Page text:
The focus of Australian banks’ record capital-raising efforts is turning to Westpac Banking Corp., after rival Commonwealth Bank of Australia announced its A$5 billion ($3.7 billion) rights offer on Wednesday.
Westpac has the lowest capital ratio among the nation’s four largest lenders. The average forecast in a survey of five analysts by Bloomberg is for the Sydney-based bank to raise about A$6.5 billion in the next two years to reach a common equity Tier 1 capital ratio of 10 percent. That’s the minimum level required to meet future rule changes for bank capital, according to the analysts.
The four biggest banks are amassing capital to meet stricter regulation partially aimed at sheltering them from any downturn in the nation’s booming housing market. The lenders have revealed plans to raise A$16 billion -- about half of what they need to make up the shortfall, according to the survey. Westpac has raised less money than its main competitors this year.
“Regulatory capital requirements have increased and with three of the big four raising equity, the attention is squarely on Westpac now,” said Angus Gluskie, who oversees $550 million in assets including the four bank shares as managing director at White Funds Management in Sydney. “For Westpac, its inevitable now. They need to move at some point.”
The lenders are adding equity after the Australian Prudential Regulation Authority last month increased average mortgage risk weights, or the capital the banks need to hold against potential home-loan losses. APRA also said lenders would need to add 200 basis points of capital to be considered among the world’s safest.
National Australia Bank Ltd. drew A$5.5 billion from a rights offering in May, which was the largest of its type in the country. Australia & New Zealand Banking Group Ltd. is seeking A$3 billion after garnering A$480 million earlier this year.
Westpac has so far raised A$2 billion though a dividend reinvestment plan, where investors swap all or part of their dividends for new shares. It also relinquished majority control of its funds-management business BT Investment Management Ltd. in June to add as much as 15 basis points to its Tier 1 capital ratio, a measure of its ability to absorb for future losses.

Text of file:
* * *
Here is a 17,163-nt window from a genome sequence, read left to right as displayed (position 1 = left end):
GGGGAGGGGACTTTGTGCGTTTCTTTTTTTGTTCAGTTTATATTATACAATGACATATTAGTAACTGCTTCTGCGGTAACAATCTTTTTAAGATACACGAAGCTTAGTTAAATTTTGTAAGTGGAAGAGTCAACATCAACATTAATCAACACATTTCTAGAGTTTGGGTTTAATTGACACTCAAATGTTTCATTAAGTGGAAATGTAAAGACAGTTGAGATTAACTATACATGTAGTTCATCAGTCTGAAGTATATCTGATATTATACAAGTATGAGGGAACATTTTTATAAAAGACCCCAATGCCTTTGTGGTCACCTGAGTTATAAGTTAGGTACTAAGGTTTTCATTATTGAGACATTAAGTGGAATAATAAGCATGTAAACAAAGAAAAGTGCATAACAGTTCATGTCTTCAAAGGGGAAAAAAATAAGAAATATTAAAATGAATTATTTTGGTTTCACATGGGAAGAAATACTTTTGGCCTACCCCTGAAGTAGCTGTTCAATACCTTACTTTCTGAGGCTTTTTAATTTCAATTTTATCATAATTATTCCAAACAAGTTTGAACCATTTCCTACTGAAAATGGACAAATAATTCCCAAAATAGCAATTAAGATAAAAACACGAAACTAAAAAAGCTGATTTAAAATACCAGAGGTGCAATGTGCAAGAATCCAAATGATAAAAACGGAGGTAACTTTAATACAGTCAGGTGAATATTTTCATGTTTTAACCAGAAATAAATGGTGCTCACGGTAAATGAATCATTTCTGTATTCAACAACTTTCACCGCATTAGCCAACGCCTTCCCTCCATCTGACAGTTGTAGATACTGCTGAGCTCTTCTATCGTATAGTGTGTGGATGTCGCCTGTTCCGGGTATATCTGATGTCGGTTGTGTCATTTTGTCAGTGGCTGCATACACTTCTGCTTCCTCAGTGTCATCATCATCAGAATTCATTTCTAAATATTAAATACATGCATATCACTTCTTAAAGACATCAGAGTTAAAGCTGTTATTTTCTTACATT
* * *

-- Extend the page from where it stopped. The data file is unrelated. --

David Lording, a Sydney-based spokesman for Westpac, referred inquiries about the bank’s capital-raising plans to a July 20 statement, in which the lender said if the mortgage risk-weight changes were effective immediately, it would need A$3 billion to lift its CET1 ratio to the top end of its preferred range of 8.75 percent to 9.25 percent.
Westpac, which had a Tier 1 capital ratio of 8.8 percent as of March 31, is due to report its updated capital position on Aug. 17. Commonwealth Bank expects its ratio to rise to 10.4 percent after its share sale, compared with 9.1 percent as of June 30. ANZ said its level will probably rise to 9.3 percent, while National Australia’s was 9.94 percent as of June.
The analysts in the Bloomberg survey are emphasizing a Tier 1 ratio of 10 percent to factor in further changes in global bank capital rules and the need for the Australian lenders to maintain a buffer over minimum requirements.
While the four banks all exceed the APRA mandate for an 8 percent minimum common equity Tier 1 ratio, the increased mortgage risk weights, which take effect next July, would reduce those levels.
ANZ is estimated to need a further A$3.5 billion, according to the average prediction in the survey. National Australia and Commonwealth Bank will need about A$3 billion each to meet the target after taking into consideration all potential regulatory changes, the survey showed.
The share sale “buys some stability” for ANZ which has lined up asset sales worth A$5 billion that may add to capital, Chief Executive Officer Mike Smith said Aug. 6. Meaghan Telford, a Melbourne-based National Australia spokeswoman, said Wednesday the bank had no comment beyond those it made in May.
When asked about the prospects of further capital raising on a conference call Wednesday, Commonwealth Bank CEO Ian Narev said the lender’s capital levels were already among the world’s safest and the rights offer will further boost them.
“Capital requirements are clearly rising,” said David Liu, who helps oversee A$450 million including the four bank shares as head of research at Above the Index Asset Management Pty in Sydney. “Once they boost capital levels to meet some of the immediate changes, they can then rely on organic capital generation and dividend reinvestment plans.”